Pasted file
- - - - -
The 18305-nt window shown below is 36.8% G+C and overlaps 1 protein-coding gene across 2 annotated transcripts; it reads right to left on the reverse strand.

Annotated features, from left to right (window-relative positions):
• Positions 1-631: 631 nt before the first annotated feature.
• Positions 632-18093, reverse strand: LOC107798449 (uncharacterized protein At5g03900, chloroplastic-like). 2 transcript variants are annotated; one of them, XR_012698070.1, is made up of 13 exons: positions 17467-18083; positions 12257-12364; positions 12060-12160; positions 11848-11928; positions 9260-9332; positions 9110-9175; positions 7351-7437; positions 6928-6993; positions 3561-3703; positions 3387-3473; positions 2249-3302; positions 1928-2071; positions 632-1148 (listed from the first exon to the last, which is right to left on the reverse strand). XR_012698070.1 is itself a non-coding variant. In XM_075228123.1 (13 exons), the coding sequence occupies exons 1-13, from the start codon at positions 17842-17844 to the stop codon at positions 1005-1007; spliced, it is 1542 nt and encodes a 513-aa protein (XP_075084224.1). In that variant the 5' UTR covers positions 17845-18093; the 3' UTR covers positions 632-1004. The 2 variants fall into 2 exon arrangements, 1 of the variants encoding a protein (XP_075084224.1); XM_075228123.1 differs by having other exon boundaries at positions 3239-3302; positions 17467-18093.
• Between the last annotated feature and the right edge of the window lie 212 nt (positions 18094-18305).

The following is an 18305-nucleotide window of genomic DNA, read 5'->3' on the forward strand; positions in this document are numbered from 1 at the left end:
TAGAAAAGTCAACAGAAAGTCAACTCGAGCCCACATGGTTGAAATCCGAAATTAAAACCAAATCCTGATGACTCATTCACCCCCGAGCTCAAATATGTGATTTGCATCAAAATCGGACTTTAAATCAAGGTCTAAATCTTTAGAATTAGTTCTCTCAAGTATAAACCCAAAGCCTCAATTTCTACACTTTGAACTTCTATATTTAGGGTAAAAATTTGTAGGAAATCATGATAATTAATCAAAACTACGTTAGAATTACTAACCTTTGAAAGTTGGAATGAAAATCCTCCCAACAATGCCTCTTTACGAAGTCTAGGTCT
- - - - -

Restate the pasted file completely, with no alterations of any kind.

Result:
The 18305-nt window shown below is 36.8% G+C and overlaps 1 protein-coding gene across 2 annotated transcripts; it reads right to left on the reverse strand.

Annotated features, from left to right (window-relative positions):
• Positions 1-631: 631 nt before the first annotated feature.
• Positions 632-18093, reverse strand: LOC107798449 (uncharacterized protein At5g03900, chloroplastic-like). 2 transcript variants are annotated; one of them, XR_012698070.1, is made up of 13 exons: positions 17467-18083; positions 12257-12364; positions 12060-12160; positions 11848-11928; positions 9260-9332; positions 9110-9175; positions 7351-7437; positions 6928-6993; positions 3561-3703; positions 3387-3473; positions 2249-3302; positions 1928-2071; positions 632-1148 (listed from the first exon to the last, which is right to left on the reverse strand). XR_012698070.1 is itself a non-coding variant. In XM_075228123.1 (13 exons), the coding sequence occupies exons 1-13, from the start codon at positions 17842-17844 to the stop codon at positions 1005-1007; spliced, it is 1542 nt and encodes a 513-aa protein (XP_075084224.1). In that variant the 5' UTR covers positions 17845-18093; the 3' UTR covers positions 632-1004. The 2 variants fall into 2 exon arrangements, 1 of the variants encoding a protein (XP_075084224.1); XM_075228123.1 differs by having other exon boundaries at positions 3239-3302; positions 17467-18093.
• Between the last annotated feature and the right edge of the window lie 212 nt (positions 18094-18305).

The following is an 18305-nucleotide window of genomic DNA, read 5'->3' on the forward strand; positions in this document are numbered from 1 at the left end:
TAGAAAAGTCAACAGAAAGTCAACTCGAGCCCACATGGTTGAAATCCGAAATTAAAACCAAATCCTGATGACTCATTCACCCCCGAGCTCAAATATGTGATTTGCATCAAAATCGGACTTTAAATCAAGGTCTAAATCTTTAGAATTAGTTCTCTCAAGTATAAACCCAAAGCCTCAATTTCTACACTTTGAACTTCTATATTTAGGGTAAAAATTTGTAGGAAATCATGATAATTAATCAAAACTACGTTAGAATTACTAACCTTTGAAAGTTGGAATGAAAATCCTCCCAACAATGCCTCTTTACGAAGTCTAGGTCT